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Northeastern / Northeastern for Big Law? Pros/cons?
« on: October 23, 2008, 01:32:47 AM »
I went to Northeastern Law never intending to practice in the public interest sector. I hoped to work at a large Boston firm from day one.

Co-op (PRO!) The co-op system was amazing in helping me gain some fantastic contacts (fed. judges, DAs, etc.) in the New England legal community and I did very well during on campus recruiting for "Big Law" jobs. Though NUSL is a strong public interest school, employers in every area really appreciate students with experience and some knowledge of "real life" legal practice. Overall, law school is what you make of it. If you have a goal, crush first year, and learn how to distiguish yourself, you'll be all set.

Making money on co-op (pro!) I have been able to earn between $1000/wk - $3100/wk on three of my four co-ops (my first was an unpaid judicial clerkship).

The grades (pro & con) - Trust me, everyone in Boston and most of New England understands NUSL's system. While profs use "buzzwords" rather than traditional letters, they often write an entire page about your exam, writing skills, participation, etc. NUSL has co-op employers in nearly every state and 100+ countries, and everyone gets the system. It can be a pain for employers to have to read pages of evaluations, but I have found most employers appreciate the additional info.

Lastly, the Law Review (pro!) - NUSL now has a Law Journal http://www.nulj.org for 2L's/3L's. The school knows that while many of its students go into public interest, a significant amount go into private practice, and we all need opportunities to distinguish ourselves. The school is working to create more opportunities, and the Journal is one of them.

Hope this helps. Good luck!!

2
Many students interested in Northeastern ask me about the school's public interest reputation.  While NUSL is ranked very highly in the public interest sector, plenty of grads go into private practice (at large and medium sized firms) as well!

I went to Northeastern Law never intending to practice in the public interest sector. I hoped to work at a large Boston firm from day one.  Some pros and cons:

Co-op (PRO!) The co-op system was amazing in helping me gain some fantastic contacts (fed. judges, DAs, etc.) in the New England legal community and I did very well during on campus recruiting for "Big Law" jobs. Though NUSL is a strong public interest school, employers in every area really appreciate students with experience and some knowledge of "real life" legal practice. Overall, law school is what you make of it. If you have a goal, crush first year, and learn how to distinguish yourself, you'll be all set.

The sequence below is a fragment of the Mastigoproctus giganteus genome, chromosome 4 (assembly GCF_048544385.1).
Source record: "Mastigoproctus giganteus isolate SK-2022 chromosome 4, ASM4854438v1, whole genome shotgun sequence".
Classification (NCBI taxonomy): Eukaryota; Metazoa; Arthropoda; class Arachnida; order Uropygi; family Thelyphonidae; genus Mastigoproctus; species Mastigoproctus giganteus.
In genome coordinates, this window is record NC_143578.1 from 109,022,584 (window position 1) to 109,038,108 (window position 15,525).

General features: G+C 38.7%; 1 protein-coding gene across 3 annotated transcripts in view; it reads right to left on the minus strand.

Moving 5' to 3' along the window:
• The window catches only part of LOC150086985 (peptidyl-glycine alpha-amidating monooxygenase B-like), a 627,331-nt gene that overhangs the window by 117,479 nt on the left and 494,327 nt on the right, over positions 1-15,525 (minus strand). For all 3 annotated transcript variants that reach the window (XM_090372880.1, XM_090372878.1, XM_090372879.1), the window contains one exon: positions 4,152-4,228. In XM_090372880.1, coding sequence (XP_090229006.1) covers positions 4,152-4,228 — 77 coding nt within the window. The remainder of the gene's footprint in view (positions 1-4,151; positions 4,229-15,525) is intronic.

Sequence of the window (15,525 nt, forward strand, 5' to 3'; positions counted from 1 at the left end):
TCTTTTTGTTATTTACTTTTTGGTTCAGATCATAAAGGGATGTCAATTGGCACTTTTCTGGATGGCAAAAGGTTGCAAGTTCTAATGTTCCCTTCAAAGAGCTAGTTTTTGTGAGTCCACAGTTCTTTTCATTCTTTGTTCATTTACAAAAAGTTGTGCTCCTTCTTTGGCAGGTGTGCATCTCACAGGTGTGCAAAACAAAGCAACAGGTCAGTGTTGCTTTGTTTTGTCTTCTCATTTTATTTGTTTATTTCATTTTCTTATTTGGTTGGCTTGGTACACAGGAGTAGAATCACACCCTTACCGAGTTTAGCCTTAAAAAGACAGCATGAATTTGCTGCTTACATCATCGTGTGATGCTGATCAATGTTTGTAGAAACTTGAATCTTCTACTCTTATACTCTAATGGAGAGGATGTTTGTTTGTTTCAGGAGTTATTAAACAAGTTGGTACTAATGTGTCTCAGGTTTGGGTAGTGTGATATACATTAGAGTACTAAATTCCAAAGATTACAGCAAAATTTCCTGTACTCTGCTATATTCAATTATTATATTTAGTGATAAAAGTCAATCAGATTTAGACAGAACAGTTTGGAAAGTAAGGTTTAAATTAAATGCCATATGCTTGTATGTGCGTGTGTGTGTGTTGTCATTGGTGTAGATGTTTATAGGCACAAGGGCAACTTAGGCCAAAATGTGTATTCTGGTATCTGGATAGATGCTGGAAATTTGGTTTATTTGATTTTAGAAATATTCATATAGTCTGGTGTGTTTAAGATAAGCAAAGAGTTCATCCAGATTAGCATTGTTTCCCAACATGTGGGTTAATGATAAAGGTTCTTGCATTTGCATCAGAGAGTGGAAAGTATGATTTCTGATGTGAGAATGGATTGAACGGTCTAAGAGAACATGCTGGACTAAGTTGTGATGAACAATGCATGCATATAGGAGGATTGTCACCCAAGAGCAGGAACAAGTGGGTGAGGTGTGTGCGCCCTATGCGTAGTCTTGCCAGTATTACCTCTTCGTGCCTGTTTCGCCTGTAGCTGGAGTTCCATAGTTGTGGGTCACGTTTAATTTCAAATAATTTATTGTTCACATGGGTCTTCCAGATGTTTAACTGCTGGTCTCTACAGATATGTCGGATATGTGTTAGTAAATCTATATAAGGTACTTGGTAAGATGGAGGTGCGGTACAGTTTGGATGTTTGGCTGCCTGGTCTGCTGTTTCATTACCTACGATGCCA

Making money on co-op (pro!) I have been able to earn between $1000/wk - $3100/wk on three of my four co-ops (my first was an unpaid judicial clerkship).

The grades (pro & con) - Trust me, everyone in Boston and most of New England understands NUSL's system. While profs use "buzzwords" rather than traditional letters, they often write an entire page about your exam, writing skills, participation, etc. NUSL has co-op employers in nearly every state and 100+ countries, and everyone gets the system. It can be a pain for employers to have to read pages of evaluations, but I have found most employers appreciate the additional info.

Lastly, the Law Review (pro!) - NUSL now has a Law Journal (http://www.nulj.org) for 2L's/3L's. The school knows that while many of its students go into public interest, a significant amount go into private practice, and we all need opportunities to distinguish ourselves. The school is working to create more opportunities, and the Journal is one of them.

Hope this helps. Good luck!!

3
So, I hate to beat a dead horse but I figured this would be the place to get my question answered.  I took the LSAT in June of this year and several weeks after my score was released, I received fee waivers in the mail from 4-5 3rd/4th tier schools (mainly for Fall '05).  I have read posts recently that people are still receiving school info and app fee waivers and I haven't received anything else in over a month...just wondering if anyone knows (approx)when the last ones are sent out.

2nd question...a friend of mine went to a Loyola Chicago Law School open house last year, in October, and received a fee waiver in the packet of info they supplied there.  Has anyone else heard of waivers being distributed at open houses or tours of law schools?

Thanks!

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